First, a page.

In honor of the centennial celebration of women winning the right to vote, NeW asked Susan Combs, Chair of the Women’s Suffrage Centennial Commission and Assistant Secretary for Policy, Management and Budget for the Department of Interior, about the history and importance of this celebration.
What is your favorite fact about the women’s suffrage movement that many people may not know?
Many Americans aren’t aware that we needed a 19th Amendment to permit women’s voting rights at all. 100 years later, as we celebrate the centennial anniversary of the 19th Amendment, a lot of folks see women’s ballot box equality as a forgone conclusion: something that has always been around, because, for their lifetimes…it has.
My favorite little known fact about the women’s suffrage movement is that it began as soon as our country did. Even in 1776 women were advocating for equality. Abigail Adams, for example, wrote this to her husband, John, while he was at the Continental Congress: “I long to hear that you have declared an independency. And, by the way, in the new code of laws which I suppose it will be necessary for you to make, I desire you would remember the ladies and be more generous and favorable to them than your ancestors. Do not put such unlimited power into the hands of the husbands. Remember, all men would be tyrants if they could. If particular care and attention is not paid to the ladies, we are determined to foment a rebellion, and will not hold ourselves bound by any laws in which we have no voice or representation.”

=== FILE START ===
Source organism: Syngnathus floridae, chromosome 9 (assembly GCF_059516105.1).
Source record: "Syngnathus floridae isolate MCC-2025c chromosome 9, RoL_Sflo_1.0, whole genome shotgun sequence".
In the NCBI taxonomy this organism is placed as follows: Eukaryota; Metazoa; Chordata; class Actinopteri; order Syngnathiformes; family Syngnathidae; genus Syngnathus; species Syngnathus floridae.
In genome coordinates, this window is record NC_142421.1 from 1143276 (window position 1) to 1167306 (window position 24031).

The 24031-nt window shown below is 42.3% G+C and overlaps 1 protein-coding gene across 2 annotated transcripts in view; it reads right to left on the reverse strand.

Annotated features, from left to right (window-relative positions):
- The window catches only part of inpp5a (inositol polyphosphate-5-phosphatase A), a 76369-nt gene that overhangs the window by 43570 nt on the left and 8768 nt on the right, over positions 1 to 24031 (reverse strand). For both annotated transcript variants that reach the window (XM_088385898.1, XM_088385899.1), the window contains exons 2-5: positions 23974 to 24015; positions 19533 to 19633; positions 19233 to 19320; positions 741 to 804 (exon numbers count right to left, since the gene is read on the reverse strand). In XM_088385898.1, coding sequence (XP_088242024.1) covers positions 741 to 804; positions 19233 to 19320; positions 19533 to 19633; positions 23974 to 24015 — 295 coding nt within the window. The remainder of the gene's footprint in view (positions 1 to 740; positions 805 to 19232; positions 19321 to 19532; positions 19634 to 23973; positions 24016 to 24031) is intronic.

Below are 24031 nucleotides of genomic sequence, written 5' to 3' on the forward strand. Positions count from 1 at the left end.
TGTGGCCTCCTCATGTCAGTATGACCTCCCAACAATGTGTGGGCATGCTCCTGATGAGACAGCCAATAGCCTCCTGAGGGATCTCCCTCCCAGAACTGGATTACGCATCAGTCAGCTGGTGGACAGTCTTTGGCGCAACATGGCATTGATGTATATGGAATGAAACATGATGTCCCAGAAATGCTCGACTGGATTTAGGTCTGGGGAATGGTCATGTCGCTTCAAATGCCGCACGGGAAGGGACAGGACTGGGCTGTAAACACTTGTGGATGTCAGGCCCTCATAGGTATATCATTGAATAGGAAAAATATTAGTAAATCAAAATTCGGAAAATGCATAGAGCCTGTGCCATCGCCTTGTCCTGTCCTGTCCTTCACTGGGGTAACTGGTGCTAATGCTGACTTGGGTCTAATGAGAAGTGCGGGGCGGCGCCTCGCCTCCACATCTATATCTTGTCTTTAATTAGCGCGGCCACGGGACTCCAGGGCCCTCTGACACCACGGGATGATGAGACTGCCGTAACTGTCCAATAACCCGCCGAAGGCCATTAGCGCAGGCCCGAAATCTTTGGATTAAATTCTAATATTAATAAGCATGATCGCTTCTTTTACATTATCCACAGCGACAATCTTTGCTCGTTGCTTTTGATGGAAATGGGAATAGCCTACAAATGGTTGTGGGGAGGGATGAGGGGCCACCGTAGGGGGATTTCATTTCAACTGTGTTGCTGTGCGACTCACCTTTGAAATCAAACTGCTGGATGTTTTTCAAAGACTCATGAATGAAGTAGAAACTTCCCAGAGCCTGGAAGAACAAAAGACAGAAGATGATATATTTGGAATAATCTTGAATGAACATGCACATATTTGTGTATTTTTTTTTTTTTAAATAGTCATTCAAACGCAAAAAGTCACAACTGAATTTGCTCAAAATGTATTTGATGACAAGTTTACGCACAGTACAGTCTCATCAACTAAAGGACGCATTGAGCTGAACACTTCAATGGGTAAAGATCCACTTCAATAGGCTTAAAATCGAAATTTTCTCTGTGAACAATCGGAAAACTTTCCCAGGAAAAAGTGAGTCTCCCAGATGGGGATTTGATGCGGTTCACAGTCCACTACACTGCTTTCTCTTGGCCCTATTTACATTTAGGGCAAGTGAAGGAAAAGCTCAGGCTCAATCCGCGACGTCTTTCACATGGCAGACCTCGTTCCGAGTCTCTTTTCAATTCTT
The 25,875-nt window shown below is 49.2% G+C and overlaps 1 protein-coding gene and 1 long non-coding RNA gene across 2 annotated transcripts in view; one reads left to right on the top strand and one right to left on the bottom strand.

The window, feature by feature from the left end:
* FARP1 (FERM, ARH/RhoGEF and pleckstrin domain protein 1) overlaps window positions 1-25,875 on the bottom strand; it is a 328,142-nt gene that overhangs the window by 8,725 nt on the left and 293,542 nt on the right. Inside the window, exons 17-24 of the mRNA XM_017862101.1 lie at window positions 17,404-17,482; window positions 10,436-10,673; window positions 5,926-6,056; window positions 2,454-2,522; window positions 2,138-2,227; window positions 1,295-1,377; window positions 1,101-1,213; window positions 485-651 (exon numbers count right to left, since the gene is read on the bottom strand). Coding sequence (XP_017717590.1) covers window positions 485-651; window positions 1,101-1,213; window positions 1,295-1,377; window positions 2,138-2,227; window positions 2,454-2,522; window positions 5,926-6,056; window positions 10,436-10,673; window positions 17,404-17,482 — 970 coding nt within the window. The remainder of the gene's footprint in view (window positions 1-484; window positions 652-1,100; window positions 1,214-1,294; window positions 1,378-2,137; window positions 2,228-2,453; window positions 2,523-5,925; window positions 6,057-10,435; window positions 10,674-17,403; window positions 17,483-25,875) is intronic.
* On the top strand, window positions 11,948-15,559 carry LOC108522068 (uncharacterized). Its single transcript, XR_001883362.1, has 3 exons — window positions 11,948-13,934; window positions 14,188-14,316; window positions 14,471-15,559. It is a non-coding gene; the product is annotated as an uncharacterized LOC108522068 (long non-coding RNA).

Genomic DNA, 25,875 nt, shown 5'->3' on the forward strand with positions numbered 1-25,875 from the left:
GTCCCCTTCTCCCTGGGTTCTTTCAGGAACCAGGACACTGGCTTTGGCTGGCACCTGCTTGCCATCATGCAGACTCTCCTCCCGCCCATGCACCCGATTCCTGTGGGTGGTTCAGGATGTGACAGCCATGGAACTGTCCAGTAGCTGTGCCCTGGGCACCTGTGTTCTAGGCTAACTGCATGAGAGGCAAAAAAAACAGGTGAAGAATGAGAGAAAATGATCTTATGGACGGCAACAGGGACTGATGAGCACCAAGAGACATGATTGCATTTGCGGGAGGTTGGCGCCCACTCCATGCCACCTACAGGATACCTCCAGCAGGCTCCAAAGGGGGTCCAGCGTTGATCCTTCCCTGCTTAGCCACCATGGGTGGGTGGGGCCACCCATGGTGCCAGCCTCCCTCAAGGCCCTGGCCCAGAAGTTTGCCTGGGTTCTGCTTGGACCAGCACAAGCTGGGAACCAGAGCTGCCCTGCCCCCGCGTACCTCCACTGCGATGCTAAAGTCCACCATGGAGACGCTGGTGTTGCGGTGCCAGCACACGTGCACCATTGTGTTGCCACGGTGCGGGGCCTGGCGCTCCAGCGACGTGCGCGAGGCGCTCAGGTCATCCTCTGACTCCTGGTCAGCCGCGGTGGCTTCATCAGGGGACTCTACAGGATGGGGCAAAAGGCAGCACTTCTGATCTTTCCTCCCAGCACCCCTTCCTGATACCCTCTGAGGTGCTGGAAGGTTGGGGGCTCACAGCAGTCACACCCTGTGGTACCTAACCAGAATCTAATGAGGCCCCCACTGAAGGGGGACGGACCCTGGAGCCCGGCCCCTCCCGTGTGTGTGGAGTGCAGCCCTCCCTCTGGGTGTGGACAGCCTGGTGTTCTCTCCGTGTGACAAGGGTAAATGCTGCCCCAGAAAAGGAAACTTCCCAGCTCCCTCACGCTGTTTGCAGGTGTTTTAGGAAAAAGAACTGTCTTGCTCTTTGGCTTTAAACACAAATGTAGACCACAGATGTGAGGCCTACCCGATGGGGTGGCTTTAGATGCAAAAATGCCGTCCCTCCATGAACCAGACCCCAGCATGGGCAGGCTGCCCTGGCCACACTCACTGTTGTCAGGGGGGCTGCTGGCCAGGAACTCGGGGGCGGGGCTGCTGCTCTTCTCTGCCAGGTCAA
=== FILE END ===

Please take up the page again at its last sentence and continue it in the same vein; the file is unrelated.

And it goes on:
Why should America celebrate the centennial of the ratification of the 19th Amendment?
America should celebrate the centennial of the ratification of the 19th Amendment because the opportunity to vote is a hallmark of a free and just society. We should also celebrate because of the countless mothers, daughters, sisters, and wives who devoted their lives to ensuring our current and future generations would benefit from their legacy accomplishment.
Why is it important for women to vote?
It’s important for women to vote because your vote chooses the policy direction of the country, and government policy affects nearly every facet of our lives: the contents of the air we breathe and the water we drink, what wages we can earn and how much of them we may keep, the speed we drive on roads and whether they are in good shape, the quality of our schools, the safety of our restaurants and the costs of goods and services.
How can we encourage our female peers, colleagues, friends, and family members to educate themselves on the issues and vote?
Women make 85% of consumer household decisions and are the heads of 4 in 10 American households. If women want to have further control of what choices they have: whether it’s what college scholarships they can apply for or what cleaners can legally go into detergent, it is important to vote. Many people are unaware that government, and their authority over it, makes these choices. The electorate can exercise remarkable power over government decisions…but voting is how the power is exercised.
What is the best advice you would give to a young woman in America today?
Remember the leadership lessons of the suffragists: seek fairness, be organized, study hard, be persistent, take courage, hone resilience, and never forget you’re as good as any man!
Learn more about the Women’s Suffrage Centennial Commission and the great work they are doing this year to celebrate this historic moment.